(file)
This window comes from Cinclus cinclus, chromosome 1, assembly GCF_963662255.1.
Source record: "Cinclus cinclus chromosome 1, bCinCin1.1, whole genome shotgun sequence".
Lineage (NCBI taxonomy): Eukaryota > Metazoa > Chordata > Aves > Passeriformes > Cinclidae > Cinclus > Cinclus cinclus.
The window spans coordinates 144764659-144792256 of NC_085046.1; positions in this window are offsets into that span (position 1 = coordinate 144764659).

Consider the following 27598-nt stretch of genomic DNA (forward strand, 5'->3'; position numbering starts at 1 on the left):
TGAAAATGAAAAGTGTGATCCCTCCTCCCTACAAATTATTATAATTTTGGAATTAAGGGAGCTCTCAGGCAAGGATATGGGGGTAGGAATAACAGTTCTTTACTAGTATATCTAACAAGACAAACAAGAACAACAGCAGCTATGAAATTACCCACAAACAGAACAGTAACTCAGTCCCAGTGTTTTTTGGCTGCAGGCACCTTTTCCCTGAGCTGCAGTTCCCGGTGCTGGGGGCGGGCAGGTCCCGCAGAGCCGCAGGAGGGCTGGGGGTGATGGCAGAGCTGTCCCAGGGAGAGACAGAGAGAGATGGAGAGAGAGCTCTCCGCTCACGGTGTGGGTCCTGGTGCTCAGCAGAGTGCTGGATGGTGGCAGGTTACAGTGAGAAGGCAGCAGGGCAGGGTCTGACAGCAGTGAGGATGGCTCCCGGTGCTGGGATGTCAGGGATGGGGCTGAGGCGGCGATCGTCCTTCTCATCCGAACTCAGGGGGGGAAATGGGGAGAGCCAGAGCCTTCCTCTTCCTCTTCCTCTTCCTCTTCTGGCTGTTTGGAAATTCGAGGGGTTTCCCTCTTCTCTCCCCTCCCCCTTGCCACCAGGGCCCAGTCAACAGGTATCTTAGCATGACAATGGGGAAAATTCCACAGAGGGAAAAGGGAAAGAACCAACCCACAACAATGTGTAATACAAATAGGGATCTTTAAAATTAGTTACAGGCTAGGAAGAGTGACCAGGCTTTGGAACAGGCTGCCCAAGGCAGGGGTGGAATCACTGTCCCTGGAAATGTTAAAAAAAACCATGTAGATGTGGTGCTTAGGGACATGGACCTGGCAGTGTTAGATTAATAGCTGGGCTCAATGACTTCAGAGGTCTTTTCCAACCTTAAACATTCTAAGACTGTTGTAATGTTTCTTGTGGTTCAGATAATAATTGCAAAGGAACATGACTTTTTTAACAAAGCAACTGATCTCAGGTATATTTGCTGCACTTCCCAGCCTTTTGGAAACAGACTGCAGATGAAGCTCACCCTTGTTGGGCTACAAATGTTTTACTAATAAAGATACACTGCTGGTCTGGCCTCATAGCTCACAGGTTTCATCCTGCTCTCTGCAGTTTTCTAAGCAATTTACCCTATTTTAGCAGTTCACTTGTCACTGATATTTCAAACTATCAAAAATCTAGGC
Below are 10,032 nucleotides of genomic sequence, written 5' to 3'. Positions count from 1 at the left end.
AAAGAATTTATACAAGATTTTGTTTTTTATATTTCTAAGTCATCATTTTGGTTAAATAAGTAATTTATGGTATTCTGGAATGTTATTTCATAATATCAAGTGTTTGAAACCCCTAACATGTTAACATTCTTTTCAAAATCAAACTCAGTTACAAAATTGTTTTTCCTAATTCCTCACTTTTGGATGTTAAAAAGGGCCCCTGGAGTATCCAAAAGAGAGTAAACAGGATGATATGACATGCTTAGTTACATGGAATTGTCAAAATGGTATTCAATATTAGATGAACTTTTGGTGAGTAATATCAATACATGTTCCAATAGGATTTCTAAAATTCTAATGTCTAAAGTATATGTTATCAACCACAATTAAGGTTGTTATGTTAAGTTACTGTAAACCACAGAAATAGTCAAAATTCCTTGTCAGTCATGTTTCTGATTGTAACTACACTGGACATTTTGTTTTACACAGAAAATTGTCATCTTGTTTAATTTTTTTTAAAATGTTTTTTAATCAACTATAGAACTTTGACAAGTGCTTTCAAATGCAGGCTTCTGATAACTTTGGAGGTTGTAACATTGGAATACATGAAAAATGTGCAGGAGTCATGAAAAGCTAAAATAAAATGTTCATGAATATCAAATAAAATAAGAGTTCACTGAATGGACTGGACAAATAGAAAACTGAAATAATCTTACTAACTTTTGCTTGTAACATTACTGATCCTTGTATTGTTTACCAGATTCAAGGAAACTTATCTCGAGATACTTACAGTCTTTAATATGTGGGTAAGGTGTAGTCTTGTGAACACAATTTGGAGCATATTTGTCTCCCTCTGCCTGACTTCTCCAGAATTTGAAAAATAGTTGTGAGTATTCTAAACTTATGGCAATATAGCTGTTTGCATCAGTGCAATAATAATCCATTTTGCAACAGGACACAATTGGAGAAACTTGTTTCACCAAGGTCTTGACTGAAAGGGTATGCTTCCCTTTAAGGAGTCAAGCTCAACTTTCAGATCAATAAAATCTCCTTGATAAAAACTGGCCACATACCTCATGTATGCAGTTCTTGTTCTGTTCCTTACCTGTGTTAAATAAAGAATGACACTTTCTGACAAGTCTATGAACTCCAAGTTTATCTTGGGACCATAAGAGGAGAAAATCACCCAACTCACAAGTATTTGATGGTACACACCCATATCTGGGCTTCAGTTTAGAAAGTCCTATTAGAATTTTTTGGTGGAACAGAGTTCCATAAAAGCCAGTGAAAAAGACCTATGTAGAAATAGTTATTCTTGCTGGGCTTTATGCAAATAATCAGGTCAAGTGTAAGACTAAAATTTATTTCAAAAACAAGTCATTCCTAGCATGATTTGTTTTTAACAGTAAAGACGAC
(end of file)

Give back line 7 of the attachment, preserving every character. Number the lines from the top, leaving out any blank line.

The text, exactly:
Below are 10,032 nucleotides of genomic sequence, written 5' to 3'. Positions count from 1 at the left end.